Mobile money services between MTN Uganda and Airtel Uganda customers have been restored. They had been suspended on October 5 after unknown hackers comprised the systems of Pegasus Technologies, the financial technology firm that links mobile wallets of Airtel customers to those of MTN Mobile Money.
“MTN Uganda and Airtel Uganda wish to inform the public and their customers that mobile money services between the two networks have resumed,” reads a statement issued Monday by Wim Vanhelleputte, the chief executive of MTN and VG Somasekhar, the managing director of Airtel.
“Customers can now send and receive money across both networks.”
The attack on Pegasus also affected Stanbic Bank Uganda and billions of shillings are said to have been lost during the attack though customer accounts remained safe.
“Stanbic Bank Uganda, MTN Uganda and Airtel Uganda inform the public and their customers that on Saturday 3 October 2020, a third-party service provider experienced a system incident which impacted Bank to Mobile Money transactions All Bank to Mobile Money,” the companies said in a joint statement.
“Wallet services have since been temporarily suspended. This system incident has had no impact on any balances on both Bank and Mobile Money accounts.”
According to the latest communications sector market performance report released by UCC, at the end of June 2020, the number of registered mobile money accounts had grown to 25.9 million accounts, up from 25.5 million at the end of March 2020.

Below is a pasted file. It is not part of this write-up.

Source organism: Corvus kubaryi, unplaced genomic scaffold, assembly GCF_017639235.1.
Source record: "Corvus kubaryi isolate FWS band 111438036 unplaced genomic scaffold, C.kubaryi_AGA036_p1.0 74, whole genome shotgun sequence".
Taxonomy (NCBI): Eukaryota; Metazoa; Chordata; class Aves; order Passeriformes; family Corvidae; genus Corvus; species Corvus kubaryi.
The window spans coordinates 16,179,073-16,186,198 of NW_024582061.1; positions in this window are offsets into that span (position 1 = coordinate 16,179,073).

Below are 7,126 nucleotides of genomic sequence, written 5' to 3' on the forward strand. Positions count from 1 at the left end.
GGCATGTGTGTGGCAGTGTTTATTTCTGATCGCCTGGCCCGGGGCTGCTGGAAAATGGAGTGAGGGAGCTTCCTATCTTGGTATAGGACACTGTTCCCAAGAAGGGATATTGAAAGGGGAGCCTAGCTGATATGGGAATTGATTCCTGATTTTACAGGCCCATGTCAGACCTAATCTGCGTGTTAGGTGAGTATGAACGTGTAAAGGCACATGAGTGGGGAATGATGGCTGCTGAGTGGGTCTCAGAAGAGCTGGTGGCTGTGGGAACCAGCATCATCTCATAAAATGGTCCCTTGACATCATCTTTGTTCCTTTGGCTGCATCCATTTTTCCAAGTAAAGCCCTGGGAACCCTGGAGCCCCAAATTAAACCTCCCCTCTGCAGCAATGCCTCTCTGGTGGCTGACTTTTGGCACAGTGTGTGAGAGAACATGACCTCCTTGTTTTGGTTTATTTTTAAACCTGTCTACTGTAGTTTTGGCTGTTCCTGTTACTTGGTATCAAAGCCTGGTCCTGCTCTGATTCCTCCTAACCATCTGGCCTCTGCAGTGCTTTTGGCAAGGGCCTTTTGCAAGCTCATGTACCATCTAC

This growth translated into a quarter on quarter growth of 2% despite a drop in mobile subscriptions of 11% between March and June 2020.
According to the 2019 Annual Crime Report, police registered 248 cybercrimes, a significant increase from 198 reported in 2018. As hackers targeted unsuspecting people, Shs11,446,603,500 was lost and detectives managed to recover only Shs51,890,000 in that year.
The money was taken through established institutions like Airtel, MTN, Dfcu, which you’d expect to have sophisticated technologies to protect customers.
519 sim cards were fraudulently swapped in 2019 and most of these crimes were engineered by staff within telecom companies. Sim swapping is where one number is duplicated to make two or more lines working at the same time.
And hackers have used these cards to transfer and steal monies from various banks and mobile money accounts.
According to the 2019 report, agents deployed to register sim cards acquire Biometric data from customers during registration, which they use to register cards that are sold to criminals.